Debt trap number three is the trap of focusing on the interest rate. Sometimes people will borrow money that they don’t need to borrow, simply because the interest rate is low or even zero percent in some cases. They might be able to easily pay for it out of their cash flow but they get caught by the allure of a low interest rate or even a zero percent interest rate. I think this is a trap because really, when you’re borrowing money, it’s going to be a debit on your balance sheet. And I know this sounds like a math problem, but it really isn’t. This is about accumulating something that could end up becoming a problem over time. It’s now a cash flow issue, because now you have an obligation to make a payment each month. If something bad were to happen down the road where something ends up using up your savings or other money that you could have used to pay that off, you’re still stuck with that payment. It’s a cash flow issue, and it’s also a peace of mind issue.
The other end of debt besides taking it on, is paying it off. The debt snowball technique, which we’ve covered under a separate episode, is about paying off your smallest debt first and then getting to the bigger ones. Oftentimes, it’s very tempting to look at the highest interest rate debt and try to pay that off first, because we think, “Well, this is a math problem, right?” And it makes sense to pay off the highest interest first. But the reason the debt snowball works is because you’re paying off an entire debt much faster—and then you’re freeing up cash flow.
When it comes to financial planning, it all comes down to cash flow and income. Whether on the debt side or the wealth accumulation side, we need to ask why we are doing any of this. It’s about being able to have a quality of life that we want, and to have work be optional at some point, hopefully as soon as possible. That’s our goal for our clients, to get them to the point where they’re financially free as soon as possible. We have a lot of clients that continue to work well after the point that they are financially free, but that just means that work is by choice at that point.
So don’t get thinking that you have to pay off the interest rate that’s highest first, even when it’s a much larger debt and it could take you much longer to pay that one off. This is really about knocking the smallest debt out first, getting rid of each one as quickly as possible, and then taking that freed up cash flow to pile on or snowball onto the next debt.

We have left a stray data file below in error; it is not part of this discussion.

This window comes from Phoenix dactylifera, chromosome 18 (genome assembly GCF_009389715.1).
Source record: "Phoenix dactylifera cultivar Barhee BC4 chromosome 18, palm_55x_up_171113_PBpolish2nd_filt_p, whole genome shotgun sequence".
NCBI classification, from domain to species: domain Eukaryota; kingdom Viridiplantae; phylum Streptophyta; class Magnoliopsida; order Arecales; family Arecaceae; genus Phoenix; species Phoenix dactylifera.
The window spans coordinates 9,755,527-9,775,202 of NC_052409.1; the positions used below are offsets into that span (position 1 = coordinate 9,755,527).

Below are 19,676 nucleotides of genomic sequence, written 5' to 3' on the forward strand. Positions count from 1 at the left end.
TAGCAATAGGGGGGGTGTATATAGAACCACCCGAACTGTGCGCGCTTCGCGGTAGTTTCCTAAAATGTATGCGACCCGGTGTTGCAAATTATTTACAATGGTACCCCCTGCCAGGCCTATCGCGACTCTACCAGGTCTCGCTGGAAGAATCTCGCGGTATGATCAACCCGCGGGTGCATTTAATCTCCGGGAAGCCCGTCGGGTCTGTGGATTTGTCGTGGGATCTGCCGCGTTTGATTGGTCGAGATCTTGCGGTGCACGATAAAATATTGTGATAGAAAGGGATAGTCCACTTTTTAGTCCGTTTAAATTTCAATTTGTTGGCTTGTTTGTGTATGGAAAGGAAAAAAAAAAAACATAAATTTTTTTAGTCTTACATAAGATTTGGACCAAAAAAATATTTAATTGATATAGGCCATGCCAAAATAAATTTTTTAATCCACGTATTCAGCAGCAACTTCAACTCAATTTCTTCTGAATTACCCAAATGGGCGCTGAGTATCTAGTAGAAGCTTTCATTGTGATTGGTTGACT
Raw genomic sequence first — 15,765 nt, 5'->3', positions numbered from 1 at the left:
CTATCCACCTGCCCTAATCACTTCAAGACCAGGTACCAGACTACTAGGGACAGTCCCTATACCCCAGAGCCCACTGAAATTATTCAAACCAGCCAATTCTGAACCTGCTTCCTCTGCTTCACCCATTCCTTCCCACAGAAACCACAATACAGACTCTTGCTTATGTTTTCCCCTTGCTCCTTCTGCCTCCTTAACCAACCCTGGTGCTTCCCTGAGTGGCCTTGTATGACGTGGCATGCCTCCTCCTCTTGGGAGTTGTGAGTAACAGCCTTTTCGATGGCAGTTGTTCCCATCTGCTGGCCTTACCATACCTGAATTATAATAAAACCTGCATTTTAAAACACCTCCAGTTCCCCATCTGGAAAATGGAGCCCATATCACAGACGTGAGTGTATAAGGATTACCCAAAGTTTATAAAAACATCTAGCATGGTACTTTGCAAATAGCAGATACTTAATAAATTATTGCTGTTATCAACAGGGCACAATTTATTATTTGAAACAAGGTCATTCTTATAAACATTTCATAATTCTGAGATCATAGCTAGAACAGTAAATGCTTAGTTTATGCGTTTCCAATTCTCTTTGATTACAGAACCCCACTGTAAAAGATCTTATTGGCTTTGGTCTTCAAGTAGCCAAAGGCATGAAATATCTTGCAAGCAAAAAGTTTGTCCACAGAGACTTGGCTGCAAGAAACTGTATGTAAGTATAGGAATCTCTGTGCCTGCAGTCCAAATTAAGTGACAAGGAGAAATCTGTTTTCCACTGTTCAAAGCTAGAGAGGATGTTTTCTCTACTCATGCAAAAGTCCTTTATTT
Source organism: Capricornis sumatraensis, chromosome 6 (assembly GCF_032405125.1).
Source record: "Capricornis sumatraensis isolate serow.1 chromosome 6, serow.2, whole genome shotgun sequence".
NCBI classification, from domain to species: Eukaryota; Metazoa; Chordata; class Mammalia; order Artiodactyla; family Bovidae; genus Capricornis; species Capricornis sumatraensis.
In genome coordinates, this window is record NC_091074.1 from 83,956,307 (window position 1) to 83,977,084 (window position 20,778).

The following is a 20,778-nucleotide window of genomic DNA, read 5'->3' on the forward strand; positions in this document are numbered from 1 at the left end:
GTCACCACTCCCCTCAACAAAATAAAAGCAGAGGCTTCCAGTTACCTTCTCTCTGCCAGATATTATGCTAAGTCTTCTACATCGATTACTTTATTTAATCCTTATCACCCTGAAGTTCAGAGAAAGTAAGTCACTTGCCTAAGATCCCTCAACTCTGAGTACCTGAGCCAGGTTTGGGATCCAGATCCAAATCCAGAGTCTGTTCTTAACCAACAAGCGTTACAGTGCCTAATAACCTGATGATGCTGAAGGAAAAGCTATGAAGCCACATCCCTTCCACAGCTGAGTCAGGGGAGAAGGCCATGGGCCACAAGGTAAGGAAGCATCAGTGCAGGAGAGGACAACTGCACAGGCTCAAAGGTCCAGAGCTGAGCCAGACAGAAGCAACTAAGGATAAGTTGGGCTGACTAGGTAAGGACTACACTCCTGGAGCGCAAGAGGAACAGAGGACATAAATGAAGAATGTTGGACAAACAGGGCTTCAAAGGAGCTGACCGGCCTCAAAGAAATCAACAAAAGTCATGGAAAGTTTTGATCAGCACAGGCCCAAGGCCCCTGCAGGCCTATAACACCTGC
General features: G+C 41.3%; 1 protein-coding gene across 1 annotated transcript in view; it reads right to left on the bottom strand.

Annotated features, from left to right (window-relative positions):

Again, be mindful of these three debt traps.
Number one, consolidation. Consolidation typically does not work well. The odds are not in your favor to end up being a good outcome for you. It’s better to just buckle down, make your list of debts and start knocking out the smallest one first.
Number two is the trap of focusing on the payment and getting stuck in that fantasy of “Oh well, I can afford the payment because the banker or the finance company said that I could or that they would qualify me up to a certain amount.” That also can lead to people overspending. Maybe you do need a new vehicle and you go to the car dealership and they say, “You can afford this much more expensive vehicle,” or you go to the RV company and you can get the much larger RV package or whatever it is. And even when it comes to house shopping—these days in most parts of the country, houses have gotten much more expensive—but if the interest rates are very low, the mortgage company is going to say, “Oh, you can afford a payment up to X amount,” which might be way more house than what you were planning on buying in the first place.
The third debt trap is to focus on the interest rate and think, “Hey, I should borrow money just because it’s so cheap.” You’ll be much better off just paying it off as fast as possible. Don’t borrow money in the first place except for the mortgage.
Avoid these three debt traps and you will be out of it as soon as possible. The younger that you are and the earlier on in life that you are when you have these lessons, the better. So please pass this on to other people you know that might be starting out. The younger you are, the better off you’ll be, because you won’t have to dig out of the hole. You won’t have to free yourself from the trap of being in debt. It just feels a lot better. I think it’s good for your financial soul in a lot of ways. You just sleep better at night. I know that from myself and from having thousands of conversations with people that have gotten their stuff paid off. It just feels good to have no debt.
So with that in mind, I hope this was helpful. Please pass this on to anybody who might find it helpful. That could be somebody who’s just starting out or somebody who’s much further along down the path. This is about learning from each other and learning from wisdom. We’re seeking after wisdom, simply because that’s the wisest thing that we can do. King Solomon actually wrote that in the Book of Proverbs. He said that seeking wisdom is the wisest thing you can do. That’s what we’re doing here on the Wiser Financial Advisor.
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I hope you have a great week and God bless.
The opinions voiced in this episode of the Wiser Financial Advisor with host Josh Nelson are for general information only and not intended to provide specific advice or recommendations for any individual. Investment advisory services offered through Keystone Financial Services, an SEC Registered Investment Advisor.